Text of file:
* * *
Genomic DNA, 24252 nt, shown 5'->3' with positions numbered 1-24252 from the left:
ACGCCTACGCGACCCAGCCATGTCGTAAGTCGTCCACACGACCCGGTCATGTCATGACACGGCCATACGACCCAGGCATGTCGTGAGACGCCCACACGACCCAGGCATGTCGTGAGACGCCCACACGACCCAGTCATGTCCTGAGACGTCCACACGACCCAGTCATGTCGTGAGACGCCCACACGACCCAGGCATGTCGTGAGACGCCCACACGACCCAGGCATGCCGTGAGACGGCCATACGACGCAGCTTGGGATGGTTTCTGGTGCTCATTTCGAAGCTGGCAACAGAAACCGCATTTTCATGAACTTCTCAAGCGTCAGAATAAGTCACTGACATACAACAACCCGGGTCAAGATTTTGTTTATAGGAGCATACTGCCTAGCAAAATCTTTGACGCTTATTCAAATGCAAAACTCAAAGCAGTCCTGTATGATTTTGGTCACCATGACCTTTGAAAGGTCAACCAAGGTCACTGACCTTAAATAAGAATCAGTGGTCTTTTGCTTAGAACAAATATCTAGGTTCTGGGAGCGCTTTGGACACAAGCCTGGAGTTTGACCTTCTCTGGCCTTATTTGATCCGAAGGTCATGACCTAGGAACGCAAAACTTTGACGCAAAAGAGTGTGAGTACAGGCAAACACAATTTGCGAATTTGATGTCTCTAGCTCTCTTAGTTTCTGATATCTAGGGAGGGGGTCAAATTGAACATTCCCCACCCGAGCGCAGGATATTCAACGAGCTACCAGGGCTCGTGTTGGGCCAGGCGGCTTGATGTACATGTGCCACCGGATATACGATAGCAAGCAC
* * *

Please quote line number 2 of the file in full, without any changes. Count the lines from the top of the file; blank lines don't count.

ACGCCTACGCGACCCAGCCATGTCGTAAGTCGTCCACACGACCCGGTCATGTCATGACACGGCCATACGACCCAGGCATGTCGTGAGACGCCCACACGACCCAGGCATGTCGTGAGACGCCCACACGACCCAGTCATGTCCTGAGACGTCCACACGACCCAGTCATGTCGTGAGACGCCCACACGACCCAGGCATGTCGTGAGACGCCCACACGACCCAGGCATGCCGTGAGACGGCCATACGACGCAGCTTGGGATGGTTTCTGGTGCTCATTTCGAAGCTGGCAACAGAAACCGCATTTTCATGAACTTCTCAAGCGTCAGAATAAGTCACTGACATACAACAACCCGGGTCAAGATTTTGTTTATAGGAGCATACTGCCTAGCAAAATCTTTGACGCTTATTCAAATGCAAAACTCAAAGCAGTCCTGTATGATTTTGGTCACCATGACCTTTGAAAGGTCAACCAAGGTCACTGACCTTAAATAAGAATCAGTGGTCTTTTGCTTAGAACAAATATCTAGGTTCTGGGAGCGCTTTGGACACAAGCCTGGAGTTTGACCTTCTCTGGCCTTATTTGATCCGAAGGTCATGACCTAGGAACGCAAAACTTTGACGCAAAAGAGTGTGAGTACAGGCAAACACAATTTGCGAATTTGATGTCTCTAGCTCTCTTAGTTTCTGATATCTAGGGAGGGGGTCAAATTGAACATTCCCCACCCGAGCGCAGGATATTCAACGAGCTACCAGGGCTCGTGTTGGGCCAGGCGGCTTGATGTACATGTGCCACCGGATATACGATAGCAAGCAC